GDPR creates new challenges for fleet management
Fleets are set to face significant administrative challenges with the imminent arrival of the General Data Protection Regulation (GDPR).
More than two million drivers will have to grant permission to their fleet operators to check their driving licences. While the new data legislation comes into effect on 25th May 2018, the DVLA has granted a three-month transition period to allow all businesses to create new processes and comply with the new regulation.
Checking entitlement to drive
It’s the responsibility of all fleet operators to check their driver’s entitlement to drive. The GDPR applies to all private and public organisations processing personal data, and driving licence information falls under this criterion. All organisations must ensure that they have the appropriate consent of individuals in order to process their data.
Helping fleets comply
While GDPR compliance is proving to be a significant administrative challenge, there is assistance available for fleet companies from the Association of Driving Licence Verification (ADLV). The ADLV work closely with the DVLA to ensure best practice in the validation of driver entitlement and they’ll be contacting their customers to provide detailed advice on the new compliance requirements.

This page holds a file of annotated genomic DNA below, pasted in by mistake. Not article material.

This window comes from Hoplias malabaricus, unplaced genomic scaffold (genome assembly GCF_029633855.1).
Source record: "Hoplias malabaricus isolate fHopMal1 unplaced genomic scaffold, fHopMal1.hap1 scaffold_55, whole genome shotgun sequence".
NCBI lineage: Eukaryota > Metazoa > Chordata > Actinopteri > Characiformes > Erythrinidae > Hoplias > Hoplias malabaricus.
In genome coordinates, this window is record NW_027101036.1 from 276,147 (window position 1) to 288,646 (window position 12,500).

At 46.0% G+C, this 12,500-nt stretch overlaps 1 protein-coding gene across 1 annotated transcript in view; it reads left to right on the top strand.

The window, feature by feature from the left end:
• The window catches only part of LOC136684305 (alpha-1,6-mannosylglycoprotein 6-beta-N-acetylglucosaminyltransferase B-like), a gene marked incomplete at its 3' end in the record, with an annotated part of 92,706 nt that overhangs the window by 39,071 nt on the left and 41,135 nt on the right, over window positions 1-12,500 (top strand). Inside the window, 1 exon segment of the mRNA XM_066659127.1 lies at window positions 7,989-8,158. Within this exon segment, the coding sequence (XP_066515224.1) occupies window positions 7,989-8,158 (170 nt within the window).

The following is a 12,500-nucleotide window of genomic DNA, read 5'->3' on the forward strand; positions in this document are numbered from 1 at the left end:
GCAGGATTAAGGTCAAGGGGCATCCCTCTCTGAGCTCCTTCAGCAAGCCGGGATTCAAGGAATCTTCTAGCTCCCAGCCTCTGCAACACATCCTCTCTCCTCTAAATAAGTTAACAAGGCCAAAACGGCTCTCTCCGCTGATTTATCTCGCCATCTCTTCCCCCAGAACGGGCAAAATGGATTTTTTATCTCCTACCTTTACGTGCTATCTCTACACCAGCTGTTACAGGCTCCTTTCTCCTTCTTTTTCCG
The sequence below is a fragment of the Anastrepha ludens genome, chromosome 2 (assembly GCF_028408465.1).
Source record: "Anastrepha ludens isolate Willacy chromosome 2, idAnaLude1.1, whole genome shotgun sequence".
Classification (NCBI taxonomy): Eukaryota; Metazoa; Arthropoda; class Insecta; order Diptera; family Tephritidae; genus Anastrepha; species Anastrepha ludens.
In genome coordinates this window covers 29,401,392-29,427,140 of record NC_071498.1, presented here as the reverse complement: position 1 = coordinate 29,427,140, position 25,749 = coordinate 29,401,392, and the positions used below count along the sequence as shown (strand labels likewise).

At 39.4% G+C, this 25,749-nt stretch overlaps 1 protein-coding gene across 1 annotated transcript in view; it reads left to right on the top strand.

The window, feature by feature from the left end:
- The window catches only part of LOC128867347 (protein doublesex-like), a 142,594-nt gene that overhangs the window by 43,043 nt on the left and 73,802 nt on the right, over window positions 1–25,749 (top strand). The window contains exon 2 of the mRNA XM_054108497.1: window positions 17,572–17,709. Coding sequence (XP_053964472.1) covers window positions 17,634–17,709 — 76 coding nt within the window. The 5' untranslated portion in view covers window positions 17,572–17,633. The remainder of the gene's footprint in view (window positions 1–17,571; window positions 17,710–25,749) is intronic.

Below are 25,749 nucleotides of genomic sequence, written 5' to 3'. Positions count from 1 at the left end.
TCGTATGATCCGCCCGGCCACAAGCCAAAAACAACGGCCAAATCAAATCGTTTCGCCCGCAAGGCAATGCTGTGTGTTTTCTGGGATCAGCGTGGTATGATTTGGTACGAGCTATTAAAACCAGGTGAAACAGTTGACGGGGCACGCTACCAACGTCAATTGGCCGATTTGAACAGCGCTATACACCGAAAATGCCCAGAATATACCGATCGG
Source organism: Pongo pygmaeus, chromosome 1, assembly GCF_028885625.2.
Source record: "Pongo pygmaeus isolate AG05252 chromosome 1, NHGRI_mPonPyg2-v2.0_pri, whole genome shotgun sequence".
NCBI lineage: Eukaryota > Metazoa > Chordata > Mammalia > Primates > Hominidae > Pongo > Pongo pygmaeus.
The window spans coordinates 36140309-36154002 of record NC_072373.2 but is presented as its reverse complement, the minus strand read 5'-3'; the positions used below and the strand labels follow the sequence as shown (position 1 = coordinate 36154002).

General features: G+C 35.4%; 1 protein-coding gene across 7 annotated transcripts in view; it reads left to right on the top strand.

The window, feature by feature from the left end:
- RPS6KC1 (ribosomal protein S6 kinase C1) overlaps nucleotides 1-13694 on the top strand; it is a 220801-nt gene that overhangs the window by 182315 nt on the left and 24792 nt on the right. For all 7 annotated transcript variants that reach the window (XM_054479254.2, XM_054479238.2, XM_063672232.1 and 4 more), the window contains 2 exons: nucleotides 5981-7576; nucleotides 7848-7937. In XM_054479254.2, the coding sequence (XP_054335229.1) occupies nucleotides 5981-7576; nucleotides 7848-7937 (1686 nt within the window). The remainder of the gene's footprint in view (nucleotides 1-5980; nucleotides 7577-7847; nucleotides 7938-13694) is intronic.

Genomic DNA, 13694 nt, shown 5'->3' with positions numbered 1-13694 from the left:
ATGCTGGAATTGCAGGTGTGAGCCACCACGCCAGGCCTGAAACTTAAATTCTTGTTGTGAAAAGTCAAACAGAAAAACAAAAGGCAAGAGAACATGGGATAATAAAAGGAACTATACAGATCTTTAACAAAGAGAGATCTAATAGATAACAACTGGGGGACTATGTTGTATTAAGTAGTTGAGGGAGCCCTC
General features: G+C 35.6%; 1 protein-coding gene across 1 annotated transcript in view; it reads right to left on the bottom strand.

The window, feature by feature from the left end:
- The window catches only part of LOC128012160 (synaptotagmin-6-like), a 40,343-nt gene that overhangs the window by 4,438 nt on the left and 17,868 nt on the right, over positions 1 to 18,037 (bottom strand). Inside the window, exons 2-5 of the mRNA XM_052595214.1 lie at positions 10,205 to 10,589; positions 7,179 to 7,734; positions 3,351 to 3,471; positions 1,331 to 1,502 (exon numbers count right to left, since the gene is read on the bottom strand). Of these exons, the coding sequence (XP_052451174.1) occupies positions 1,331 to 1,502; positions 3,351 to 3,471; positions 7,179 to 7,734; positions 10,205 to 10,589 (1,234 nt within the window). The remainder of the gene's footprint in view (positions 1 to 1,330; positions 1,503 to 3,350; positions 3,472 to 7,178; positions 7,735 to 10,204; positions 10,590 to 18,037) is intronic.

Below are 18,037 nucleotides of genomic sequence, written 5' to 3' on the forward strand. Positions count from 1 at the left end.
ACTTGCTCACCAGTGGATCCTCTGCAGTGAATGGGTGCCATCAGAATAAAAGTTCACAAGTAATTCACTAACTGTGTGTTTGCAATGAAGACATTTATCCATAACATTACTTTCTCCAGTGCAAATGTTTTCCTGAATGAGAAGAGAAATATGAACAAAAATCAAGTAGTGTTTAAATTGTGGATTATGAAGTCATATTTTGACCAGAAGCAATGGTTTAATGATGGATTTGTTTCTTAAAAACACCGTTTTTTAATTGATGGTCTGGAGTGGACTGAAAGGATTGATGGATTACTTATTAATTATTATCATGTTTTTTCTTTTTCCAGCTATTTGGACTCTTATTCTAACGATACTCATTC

What are the new requirements for fleets?
The new standards require all parties who are responsible for licence checking to demonstrate that their new fair processing declaration has been signed by the driver. This data must also be stored in a way which means that they can be checked and audited by the DVLA in order to ensure that they comply with the new GDPR regulations.
A mammoth task
Malcolm Maycock, Chair of the ADLV said: ‘The security of data and compliance in accordance with legislation, whether it is data protection regulations or current work-related road safety legislation, is a core business function of ADLV members. While this is a mammoth task in a short timeframe, our members are committed to ensure that all processing is correct and complies fully with the new GDPR legislation. The good news is that the new Data Processing Declarations will continue to remain valid for three years from the date permission is granted.’
ACVM is prepared for GDPR
David Cooper, Managing Director at ACVM, said: ‘Data protection is always one of our top priorities and we’ve been preparing for GDPR for a significant period of time. While there are a number of challenges, GDPR also brings a great opportunity for organisations to review their data processes and ensure that they meet the highest standards. We’ll be providing detailed advice to all of our customers and talking to them about our own processes to ensure they understand everything that’s required ahead of the August deadline to keep their fleets running.’